A penny for your thoughts.
That is a question you might ask someone who is deep in thought. They are looking into space and you simply wonder what this person is thinking about. To me this is especially interesting when a little child is deep in thought. What occupies the mind of that little boy or girl? This question once haunted me as I watched a three-year-old boy sitting at his mother’s funeral with a blank expression on his face.
The mind is powerful. Someone once said, “We are what we think.” We know our thoughts can often become very confused and produce some sick behavior. But we also know that same mind can think great thoughts, which bring forth a lot of joy and good.
As St. Paul was closing his letter to the Christians at Philippi, he counseled them to keep their thinking healthy. Here are his words:
“Finally, brethren, whatever is true, whatever is honorable, whatever is just, whatever is pure, whatever is lovely, whatever is gracious, if there is any excellence, if there is anything worthy of praise, think on these things” (Philippians 4:8).
Why did Paul close his letter with these words? Remember, he was under house arrest. He had been taken out of the stream of society and his schedule was not busy. His appointment book was empty, he had plenty of time to think, and Satan would not leave him alone.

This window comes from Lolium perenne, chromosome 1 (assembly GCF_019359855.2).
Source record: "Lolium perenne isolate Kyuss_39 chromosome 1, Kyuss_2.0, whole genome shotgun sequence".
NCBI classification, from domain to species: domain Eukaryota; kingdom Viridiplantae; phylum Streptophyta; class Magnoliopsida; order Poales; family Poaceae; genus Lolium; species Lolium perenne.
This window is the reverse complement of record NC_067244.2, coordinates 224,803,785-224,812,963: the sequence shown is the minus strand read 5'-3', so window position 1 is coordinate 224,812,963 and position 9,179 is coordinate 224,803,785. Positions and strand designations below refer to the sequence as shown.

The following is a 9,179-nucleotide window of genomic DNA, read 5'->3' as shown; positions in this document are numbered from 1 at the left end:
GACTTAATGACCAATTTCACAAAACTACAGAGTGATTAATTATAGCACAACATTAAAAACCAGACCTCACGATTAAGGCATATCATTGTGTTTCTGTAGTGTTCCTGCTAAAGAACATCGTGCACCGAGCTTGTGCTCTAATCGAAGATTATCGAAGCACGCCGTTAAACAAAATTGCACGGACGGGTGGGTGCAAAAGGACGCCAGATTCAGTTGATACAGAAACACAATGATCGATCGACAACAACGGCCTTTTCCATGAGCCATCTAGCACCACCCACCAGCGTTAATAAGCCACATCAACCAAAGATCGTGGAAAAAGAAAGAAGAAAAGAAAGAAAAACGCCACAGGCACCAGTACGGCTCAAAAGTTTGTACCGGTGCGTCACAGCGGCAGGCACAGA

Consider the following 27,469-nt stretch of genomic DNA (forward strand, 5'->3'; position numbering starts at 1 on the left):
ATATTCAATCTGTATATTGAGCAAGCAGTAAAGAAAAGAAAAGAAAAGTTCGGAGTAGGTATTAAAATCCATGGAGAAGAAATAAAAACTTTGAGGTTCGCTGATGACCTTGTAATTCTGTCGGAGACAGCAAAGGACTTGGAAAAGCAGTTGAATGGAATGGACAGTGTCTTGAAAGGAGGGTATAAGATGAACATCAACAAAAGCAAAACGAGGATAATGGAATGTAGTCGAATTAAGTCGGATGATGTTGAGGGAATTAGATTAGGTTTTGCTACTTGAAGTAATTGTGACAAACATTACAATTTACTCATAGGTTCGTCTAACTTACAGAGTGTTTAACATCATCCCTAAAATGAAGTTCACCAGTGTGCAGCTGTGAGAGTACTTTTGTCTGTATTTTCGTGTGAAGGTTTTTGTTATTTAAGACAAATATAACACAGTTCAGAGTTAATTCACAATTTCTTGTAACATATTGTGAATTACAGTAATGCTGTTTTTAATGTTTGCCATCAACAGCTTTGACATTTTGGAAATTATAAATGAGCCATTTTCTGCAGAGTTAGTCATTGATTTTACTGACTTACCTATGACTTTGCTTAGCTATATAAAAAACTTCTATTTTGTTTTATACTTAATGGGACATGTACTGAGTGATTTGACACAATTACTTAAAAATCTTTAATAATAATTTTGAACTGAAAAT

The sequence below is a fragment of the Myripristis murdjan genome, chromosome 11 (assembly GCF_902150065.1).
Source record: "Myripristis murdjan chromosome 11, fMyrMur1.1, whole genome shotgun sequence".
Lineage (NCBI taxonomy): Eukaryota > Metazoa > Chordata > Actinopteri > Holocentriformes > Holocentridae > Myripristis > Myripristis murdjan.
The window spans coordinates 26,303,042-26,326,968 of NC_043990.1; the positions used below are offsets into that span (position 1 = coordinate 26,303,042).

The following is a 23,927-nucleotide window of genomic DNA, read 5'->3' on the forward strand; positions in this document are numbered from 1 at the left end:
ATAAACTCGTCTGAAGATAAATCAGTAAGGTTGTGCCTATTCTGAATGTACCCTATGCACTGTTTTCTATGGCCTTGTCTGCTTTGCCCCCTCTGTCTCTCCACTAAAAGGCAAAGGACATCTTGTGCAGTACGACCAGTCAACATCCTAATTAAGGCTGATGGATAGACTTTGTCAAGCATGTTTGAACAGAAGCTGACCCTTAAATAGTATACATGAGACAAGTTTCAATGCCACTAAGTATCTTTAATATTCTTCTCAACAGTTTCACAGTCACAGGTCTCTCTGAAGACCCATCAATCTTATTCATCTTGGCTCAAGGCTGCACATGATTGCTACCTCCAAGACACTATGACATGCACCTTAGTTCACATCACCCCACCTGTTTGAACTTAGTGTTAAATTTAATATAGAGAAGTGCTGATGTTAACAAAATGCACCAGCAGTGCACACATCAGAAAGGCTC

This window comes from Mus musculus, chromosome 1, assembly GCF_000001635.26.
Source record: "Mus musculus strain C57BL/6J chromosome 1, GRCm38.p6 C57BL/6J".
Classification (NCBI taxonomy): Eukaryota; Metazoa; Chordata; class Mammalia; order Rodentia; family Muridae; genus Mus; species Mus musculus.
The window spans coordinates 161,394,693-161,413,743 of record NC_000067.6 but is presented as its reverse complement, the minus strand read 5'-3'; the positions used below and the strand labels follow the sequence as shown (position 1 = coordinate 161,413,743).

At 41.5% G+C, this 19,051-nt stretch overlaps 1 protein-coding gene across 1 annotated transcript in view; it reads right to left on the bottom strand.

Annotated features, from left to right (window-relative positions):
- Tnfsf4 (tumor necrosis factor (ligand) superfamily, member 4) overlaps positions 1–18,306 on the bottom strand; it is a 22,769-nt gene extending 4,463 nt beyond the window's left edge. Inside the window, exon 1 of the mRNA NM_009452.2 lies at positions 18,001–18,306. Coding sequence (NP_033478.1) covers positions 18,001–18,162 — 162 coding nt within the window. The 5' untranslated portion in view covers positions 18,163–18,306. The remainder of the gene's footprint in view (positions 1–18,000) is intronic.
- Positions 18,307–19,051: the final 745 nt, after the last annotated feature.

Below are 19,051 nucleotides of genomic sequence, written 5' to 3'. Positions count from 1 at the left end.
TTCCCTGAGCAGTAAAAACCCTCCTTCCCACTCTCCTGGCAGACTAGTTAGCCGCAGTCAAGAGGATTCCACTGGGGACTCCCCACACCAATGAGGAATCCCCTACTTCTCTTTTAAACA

What were some of Paul’s thoughts when he reminisced about his visit to Philippi? He must have had some negative thoughts, because he had called some of the people living there dogs. To quote Paul, he said, “Look out for the dogs.” Now a dog in our day has an exalted position. I know a lady who just paid a bill of $3,000 for her dog to have a new hip. Wow!
Not so in Paul’s day. Dogs traveled in packs. They would snap and bite as they prowled around looking for food. Nothing could be any lower than a dog. Well, who were those people Paul referred to as dogs? They were the enemies of Christ who wanted to destroy the faith that dwelt in the hearts of new converts to the Christian faith.
Paul had thought about what these people were doing to his Philippian brothers and sisters in Christ. The longer he thought about these “dogs,” the more angry he got. His thoughts controlled his speech.
But Paul had other thoughts about his stay in Philippi. Lydia became a Christian under Paul’s ministry. She had invited him and his coworker, Silas, to stay at her house while they were in Philippi. No one was more genuine than Lydia, and he thought of her often.
Paul and Silas had also been beaten by a Philippian jailer, who had thrown them into an inner cell for casting an evil spirit out of a fortune teller (Acts 16:16f). As they sat in the jail, an earthquake opened the cells, and the prisoners’ fetters fell off. The jailer was about to kill himself when Paul said, “Don’t do yourself any harm. We are all here.”
In desperation the jailer asked, “What must I do to be saved?” Paul replied, “Believe in the Lord Jesus Christ and you will be saved, you and your household” (Acts 16:31). To their surprise, Paul and Silas were invited to the jailer’s house where their wounds were washed and Paul taught them the way of salvation. It was a happy group who gathered around the table after Paul had shared with them the way of salvation and the family had been baptized. They were now a part of the family of God.